Azure ARM Reserved Public Ip Addresses via Powershell

I’ve had the situation where the full allocation of IP addresses are needed up front for firewall configuration. This isn’t so bad when you only need a few, but if you’re going for your full allocation of 20 (or more if you’ve spoken to Microsoft Support) then it can get a little tedious using the Azure Portal UI.

The typical output from this should be something like;

My_IPBag_1 13.79.152.42 Succeeded
My_IPBag_2 13.79.159.10 Succeeded
My_IPBag_3 52.169.176.221 Succeeded
My_IPBag_4 13.79.156.94 Succeeded
My_IPBag_5 13.79.157.129 Succeeded
My_IPBag_6 13.79.153.147 Succeeded
My_IPBag_7 13.79.157.117 Succeeded
My_IPBag_8 13.79.153.183 Succeeded
My_IPBag_9 13.79.154.248 Succeeded
My_IPBag_10 13.79.157.10 Succeeded
My_IPBag_11 13.79.155.174 Succeeded

Note that the assigned IP addresses are not in a continuous range 🙂

If you do try to obtain more than 20 Public IP Addresses in your subscription then you’ll get this friendly error message.

New-AzureRmPublicIpAddress : Cannot create more than 20 public IP addresses with static allocation method for this subscription in this region.

Azure AD b2c error – could not load file or assembly ‘microsoft.identitymodel.protocol.extensions’

Following the Azure B2C Dev Quickstarts resulted in a build failure…

Could not load file or assembly ‘Microsoft.IdentityModel.Protocol.Extensions’ or one of its dependencies. The located assembly’s manifest definition does not match the assembly reference. (Exception from HRESULT: 0x80131040)

The quick fix is to update the Nuget package reference for the Protocol Extensions from version 1.0.0.0 to 1.0.2.33 using the Visual Studio Nuget package manager.

Subsequently the build then fails with this error;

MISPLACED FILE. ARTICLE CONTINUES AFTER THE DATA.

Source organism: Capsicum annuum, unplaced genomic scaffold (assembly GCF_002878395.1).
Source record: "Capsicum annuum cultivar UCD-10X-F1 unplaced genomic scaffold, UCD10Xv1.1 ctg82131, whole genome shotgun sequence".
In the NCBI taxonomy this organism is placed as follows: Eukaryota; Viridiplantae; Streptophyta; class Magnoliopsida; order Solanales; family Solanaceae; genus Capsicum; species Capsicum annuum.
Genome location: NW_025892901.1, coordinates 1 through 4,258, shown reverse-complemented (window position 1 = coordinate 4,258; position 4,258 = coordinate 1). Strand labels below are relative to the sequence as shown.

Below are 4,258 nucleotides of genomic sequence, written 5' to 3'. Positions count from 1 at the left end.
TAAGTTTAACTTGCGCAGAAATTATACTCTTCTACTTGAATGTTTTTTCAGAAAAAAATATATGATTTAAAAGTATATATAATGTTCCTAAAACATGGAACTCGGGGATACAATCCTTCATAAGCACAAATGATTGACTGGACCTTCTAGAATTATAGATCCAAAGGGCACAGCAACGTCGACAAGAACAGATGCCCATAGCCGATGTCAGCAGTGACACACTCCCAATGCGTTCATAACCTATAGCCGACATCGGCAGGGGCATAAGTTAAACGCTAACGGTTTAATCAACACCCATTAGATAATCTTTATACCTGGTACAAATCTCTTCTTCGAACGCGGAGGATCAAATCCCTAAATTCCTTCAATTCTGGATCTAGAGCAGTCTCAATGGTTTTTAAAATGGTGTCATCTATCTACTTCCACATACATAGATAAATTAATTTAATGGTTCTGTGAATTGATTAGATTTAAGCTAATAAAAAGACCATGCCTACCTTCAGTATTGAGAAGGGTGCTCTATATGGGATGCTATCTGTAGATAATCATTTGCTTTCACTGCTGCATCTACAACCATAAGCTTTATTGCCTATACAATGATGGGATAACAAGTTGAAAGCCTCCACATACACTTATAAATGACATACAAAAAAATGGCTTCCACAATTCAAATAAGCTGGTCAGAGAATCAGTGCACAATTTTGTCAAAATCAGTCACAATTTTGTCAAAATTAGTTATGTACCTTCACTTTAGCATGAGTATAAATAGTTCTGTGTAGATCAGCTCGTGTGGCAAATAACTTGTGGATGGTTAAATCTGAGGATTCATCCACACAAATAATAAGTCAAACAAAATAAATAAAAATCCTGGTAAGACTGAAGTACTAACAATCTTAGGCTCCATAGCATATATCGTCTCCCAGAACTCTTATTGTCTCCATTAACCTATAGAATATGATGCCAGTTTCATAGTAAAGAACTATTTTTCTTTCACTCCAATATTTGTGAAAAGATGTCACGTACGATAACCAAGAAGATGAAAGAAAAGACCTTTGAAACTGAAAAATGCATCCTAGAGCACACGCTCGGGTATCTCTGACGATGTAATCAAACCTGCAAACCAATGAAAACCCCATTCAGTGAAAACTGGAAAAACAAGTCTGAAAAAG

The following errors occurred while attempting to load the app.
– No assembly found containing an OwinStartupAttribute.
– No assembly found containing a Startup or [AssemblyName].Startup class.
To disable OWIN startup discovery, add the appSetting owin:AutomaticAppStartup with a value of “false” in your web.config.
To specify the OWIN startup Assembly, Class, or Method, add the appSetting owin:AppStartup with the fully qualified startup class or configuration method name in your web.config.

The fix for this one is to check your Startup.cs file for the OWIN assembly declaration.

These few changes should then result in a successful build.

Estimating your annual Azure bill

Following on from my last post when i was tinkering with the Azure EA Billing API…

If you have an Azure Enterprise Agreement, you might want to get a regular idea of where you usage (and money) is heading.

I got the idea from MyFitnessPal, which is a popular nutrition app.  At the end of every day, when you’ve logged your food and told it that you’re finished eating for the day it tells you that; “If every day was like today, then in 5 weeks you’d weigh 160lb’s” (Or something similar).

With utility billing, your usage could fluctuate wildly from day to day so it’s probably best not to take the single estimate without context from other metrics and information… But it’s fun to see what the bill would end up being.

Rather than just providing a straight powershell script, i’ve created a workflow that runs in the Azure Automation platform and submitted it to the public runbook gallery.

“Uses the Microsoft Azure Enterprise Agreement API to estimate your annual Microsoft Azure bill based on the last days usage.

The default Azure EA account is the sample account id and accesskey just so you can see it working before plugging your own details in. You should use the Microsoft Azure Enterprise portal to request your own accesskey.

I recommend adding the script to a daily schedule.

This script requires a credential asset for the your SMTP server in order to send the email.”

Here’s the (v1.0) version of the powershell script;

Using the Azure Billing API with Powershell

Once you’ve got an Enterprise Agreement with Microsoft Azure, you’ll probably want to know how much you’re spending.

As with everything Azure, you’re better off forgetting the UI and using Powershell.

Unfortunately, the billing API doesn’t return detailed information in a Json or xml format – it is a long string delimited by commas and linebreaks.

Before we can do anything with the detailed data we get from the API we need to clean it up into a powershell object.  Once we have a usable object to work with then we can start playing with the billing data.

In the example below, I’ve used the sample data account (Enrollment #100), just plug in your own enrollment number and the access key from the Azure Enterprise Site and you’ll be away.
For full documentation on the EA API, you can find the API guide here